From Slaves to Rulers: The Great Divide between Americo- Liberians and West Africans in 1830s Liberia

Student Author(s)

Kortny Milhollin

Faculty Mentor(s)

Dr. Lauren Janes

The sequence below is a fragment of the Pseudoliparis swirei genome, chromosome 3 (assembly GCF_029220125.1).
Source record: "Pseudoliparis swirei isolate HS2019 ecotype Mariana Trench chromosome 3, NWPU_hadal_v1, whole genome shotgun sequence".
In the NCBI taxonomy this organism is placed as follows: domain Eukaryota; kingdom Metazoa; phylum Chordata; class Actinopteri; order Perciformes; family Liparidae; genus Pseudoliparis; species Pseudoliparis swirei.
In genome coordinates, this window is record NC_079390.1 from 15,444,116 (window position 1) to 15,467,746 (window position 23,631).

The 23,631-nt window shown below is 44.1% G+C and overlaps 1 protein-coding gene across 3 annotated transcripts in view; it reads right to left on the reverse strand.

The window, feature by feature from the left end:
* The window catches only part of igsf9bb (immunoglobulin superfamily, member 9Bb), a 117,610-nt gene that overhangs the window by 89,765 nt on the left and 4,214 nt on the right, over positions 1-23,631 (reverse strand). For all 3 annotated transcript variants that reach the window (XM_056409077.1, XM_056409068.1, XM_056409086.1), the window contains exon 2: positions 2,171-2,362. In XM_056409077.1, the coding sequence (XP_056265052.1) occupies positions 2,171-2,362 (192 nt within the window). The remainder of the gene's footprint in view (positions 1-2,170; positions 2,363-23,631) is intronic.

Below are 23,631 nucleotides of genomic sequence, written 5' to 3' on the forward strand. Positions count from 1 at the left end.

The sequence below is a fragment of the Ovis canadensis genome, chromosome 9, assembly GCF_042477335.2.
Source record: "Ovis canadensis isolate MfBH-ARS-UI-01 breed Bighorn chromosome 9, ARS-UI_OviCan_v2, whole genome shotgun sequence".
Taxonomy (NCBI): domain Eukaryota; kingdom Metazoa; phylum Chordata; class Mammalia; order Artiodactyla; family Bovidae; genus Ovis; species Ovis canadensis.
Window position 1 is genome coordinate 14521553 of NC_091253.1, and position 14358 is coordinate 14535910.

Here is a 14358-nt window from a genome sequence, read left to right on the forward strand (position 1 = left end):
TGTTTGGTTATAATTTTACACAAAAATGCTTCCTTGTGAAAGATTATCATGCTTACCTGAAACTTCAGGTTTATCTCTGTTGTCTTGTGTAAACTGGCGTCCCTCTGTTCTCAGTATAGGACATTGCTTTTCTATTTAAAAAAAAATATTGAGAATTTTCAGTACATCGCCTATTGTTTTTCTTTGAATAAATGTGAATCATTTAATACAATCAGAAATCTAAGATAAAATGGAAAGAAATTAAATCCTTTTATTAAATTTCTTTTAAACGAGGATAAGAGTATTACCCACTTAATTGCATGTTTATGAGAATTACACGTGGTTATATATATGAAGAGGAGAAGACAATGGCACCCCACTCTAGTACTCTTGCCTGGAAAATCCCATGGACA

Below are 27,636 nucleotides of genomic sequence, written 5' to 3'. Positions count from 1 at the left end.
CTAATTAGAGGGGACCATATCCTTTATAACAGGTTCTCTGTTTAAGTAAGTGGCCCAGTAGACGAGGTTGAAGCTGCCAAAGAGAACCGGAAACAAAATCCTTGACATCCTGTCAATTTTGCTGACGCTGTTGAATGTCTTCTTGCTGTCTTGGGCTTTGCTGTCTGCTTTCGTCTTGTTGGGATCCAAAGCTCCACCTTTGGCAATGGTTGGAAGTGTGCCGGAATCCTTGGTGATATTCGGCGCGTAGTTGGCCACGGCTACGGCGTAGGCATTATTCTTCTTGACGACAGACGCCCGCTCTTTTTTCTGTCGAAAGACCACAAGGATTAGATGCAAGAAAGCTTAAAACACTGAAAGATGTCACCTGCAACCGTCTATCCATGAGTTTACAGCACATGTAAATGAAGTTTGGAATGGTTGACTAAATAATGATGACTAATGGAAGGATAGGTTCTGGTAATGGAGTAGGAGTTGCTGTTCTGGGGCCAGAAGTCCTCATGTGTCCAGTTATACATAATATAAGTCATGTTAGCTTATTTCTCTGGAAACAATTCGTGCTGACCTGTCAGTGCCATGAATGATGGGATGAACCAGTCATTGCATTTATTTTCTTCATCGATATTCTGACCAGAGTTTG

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This paper will explain the social divide that occurred during the early establishment of Liberia in the 1830s, mainly as a result of the ideology of the Americo-Liberian settlers. I analyze the letters of an Americo-Liberian family, the Skipwiths, which reveal the establishment of a social hierarchy in Liberia in the mid-nineteenth century. Because these Americo-Liberians had known only the political and social structure of the United States, the area they settled seemed to model the antebellum South in the sense that a great cultural divide was created between the Americo-Liberians and the native West Africans, just as there was a divide between the whites and the blacks in America. The free blacks who came to Liberia from America in the early-to-mid nineteenth century did everything they could to distance themselves culturally from the native West Africans. This cultural distance was accomplished by Americo-Liberians keeping their American manners and customs in Africa and importing American and European goods for their use, while refusing to assimilate with the native West Africans. This is especially important in understanding how the Americo- Liberians thought themselves superior to the native West Africans, which ultimately created a social and cultural divide between the two groups.

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